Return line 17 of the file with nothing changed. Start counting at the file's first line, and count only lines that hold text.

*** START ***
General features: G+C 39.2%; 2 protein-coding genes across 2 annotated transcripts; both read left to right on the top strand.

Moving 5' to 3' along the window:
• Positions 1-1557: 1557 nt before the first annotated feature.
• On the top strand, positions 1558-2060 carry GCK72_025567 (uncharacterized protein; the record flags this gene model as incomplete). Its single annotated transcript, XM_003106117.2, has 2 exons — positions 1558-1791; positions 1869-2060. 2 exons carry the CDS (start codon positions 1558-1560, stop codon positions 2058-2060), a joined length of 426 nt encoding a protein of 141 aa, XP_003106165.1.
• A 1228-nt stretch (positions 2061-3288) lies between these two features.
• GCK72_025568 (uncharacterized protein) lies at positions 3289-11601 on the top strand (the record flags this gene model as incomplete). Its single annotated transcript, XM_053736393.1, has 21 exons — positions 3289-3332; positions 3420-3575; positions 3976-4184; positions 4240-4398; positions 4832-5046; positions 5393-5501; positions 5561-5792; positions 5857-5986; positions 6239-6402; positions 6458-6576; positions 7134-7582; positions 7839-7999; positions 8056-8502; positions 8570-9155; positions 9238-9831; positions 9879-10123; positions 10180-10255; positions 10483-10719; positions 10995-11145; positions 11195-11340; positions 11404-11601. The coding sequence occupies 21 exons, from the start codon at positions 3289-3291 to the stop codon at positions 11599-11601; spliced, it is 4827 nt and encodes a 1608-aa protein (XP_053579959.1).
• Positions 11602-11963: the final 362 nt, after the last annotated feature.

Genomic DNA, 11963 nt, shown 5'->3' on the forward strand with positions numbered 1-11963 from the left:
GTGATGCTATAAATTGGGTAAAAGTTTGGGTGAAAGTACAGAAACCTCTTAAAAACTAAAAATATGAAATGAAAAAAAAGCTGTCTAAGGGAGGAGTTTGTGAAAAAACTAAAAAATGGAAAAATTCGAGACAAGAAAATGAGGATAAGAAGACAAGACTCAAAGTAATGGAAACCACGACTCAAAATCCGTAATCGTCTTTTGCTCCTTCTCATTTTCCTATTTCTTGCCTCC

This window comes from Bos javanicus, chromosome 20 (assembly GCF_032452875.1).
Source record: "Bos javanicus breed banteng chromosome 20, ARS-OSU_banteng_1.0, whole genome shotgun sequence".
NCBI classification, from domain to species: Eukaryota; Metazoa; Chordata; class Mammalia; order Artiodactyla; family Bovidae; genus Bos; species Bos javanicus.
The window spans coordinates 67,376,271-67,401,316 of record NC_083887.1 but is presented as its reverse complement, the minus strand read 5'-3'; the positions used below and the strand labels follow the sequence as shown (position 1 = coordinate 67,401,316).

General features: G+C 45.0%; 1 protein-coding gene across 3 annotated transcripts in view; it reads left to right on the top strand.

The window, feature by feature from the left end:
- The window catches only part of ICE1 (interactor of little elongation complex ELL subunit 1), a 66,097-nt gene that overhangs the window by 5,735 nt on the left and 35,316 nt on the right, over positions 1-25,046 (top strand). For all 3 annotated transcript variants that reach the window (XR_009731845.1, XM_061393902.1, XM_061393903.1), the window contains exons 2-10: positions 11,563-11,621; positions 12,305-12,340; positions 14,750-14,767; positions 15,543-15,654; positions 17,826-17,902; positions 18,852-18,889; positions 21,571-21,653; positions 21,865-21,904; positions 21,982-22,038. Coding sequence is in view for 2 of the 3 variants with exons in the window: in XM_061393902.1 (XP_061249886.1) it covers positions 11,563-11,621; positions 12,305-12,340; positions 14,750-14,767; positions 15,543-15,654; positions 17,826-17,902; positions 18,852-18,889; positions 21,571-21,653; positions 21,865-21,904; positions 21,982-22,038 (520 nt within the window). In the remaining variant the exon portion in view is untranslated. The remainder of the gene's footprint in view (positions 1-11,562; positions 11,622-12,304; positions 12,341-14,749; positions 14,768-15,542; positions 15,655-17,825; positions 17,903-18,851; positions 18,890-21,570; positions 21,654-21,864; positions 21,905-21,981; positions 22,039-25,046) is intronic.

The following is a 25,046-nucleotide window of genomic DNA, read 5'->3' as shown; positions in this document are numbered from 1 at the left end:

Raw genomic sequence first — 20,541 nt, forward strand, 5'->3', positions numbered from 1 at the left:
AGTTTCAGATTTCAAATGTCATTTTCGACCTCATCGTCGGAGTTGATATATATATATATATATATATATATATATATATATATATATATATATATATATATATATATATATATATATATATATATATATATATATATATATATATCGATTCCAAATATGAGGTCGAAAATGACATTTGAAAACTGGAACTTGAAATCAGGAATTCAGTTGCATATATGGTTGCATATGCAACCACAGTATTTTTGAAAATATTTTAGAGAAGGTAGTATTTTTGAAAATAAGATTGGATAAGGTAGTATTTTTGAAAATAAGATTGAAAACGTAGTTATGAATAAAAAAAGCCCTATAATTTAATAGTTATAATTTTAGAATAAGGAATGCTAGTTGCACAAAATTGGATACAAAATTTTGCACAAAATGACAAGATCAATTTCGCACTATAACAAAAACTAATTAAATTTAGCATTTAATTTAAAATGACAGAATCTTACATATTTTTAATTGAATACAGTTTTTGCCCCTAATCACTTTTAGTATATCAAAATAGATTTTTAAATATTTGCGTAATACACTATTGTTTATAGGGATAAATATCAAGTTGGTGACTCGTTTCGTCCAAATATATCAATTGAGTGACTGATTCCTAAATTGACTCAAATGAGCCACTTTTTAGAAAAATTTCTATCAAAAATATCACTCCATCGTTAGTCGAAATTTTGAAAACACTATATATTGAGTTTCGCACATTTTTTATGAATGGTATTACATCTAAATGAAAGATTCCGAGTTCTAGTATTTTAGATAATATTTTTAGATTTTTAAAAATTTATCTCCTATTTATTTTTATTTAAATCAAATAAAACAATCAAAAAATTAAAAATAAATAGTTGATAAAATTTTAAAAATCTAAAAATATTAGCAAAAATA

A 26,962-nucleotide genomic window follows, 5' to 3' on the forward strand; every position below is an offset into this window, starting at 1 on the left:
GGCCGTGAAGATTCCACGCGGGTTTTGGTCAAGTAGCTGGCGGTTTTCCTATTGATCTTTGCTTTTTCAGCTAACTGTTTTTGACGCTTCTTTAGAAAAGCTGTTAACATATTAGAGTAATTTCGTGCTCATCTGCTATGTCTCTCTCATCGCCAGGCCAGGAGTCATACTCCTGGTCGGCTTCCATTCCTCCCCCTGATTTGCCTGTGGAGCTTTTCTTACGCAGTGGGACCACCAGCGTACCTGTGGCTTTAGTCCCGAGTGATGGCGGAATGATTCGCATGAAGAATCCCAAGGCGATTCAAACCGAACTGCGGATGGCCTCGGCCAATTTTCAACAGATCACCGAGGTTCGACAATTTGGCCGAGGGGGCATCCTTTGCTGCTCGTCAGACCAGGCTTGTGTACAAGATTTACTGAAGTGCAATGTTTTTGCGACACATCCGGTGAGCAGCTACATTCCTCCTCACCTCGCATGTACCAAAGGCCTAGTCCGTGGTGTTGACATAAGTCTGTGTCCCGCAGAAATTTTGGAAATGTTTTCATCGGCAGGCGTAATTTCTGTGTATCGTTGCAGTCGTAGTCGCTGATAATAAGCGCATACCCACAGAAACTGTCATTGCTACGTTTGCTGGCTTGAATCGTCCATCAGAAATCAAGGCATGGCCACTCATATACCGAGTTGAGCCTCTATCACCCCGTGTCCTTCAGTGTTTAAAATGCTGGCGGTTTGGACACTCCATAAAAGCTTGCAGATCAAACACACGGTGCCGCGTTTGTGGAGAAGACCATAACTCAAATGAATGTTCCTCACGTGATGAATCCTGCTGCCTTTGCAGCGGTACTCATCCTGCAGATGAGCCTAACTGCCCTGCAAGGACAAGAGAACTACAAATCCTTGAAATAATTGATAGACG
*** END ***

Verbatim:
The following is a 25,046-nucleotide window of genomic DNA, read 5'->3' as shown; positions in this document are numbered from 1 at the left end: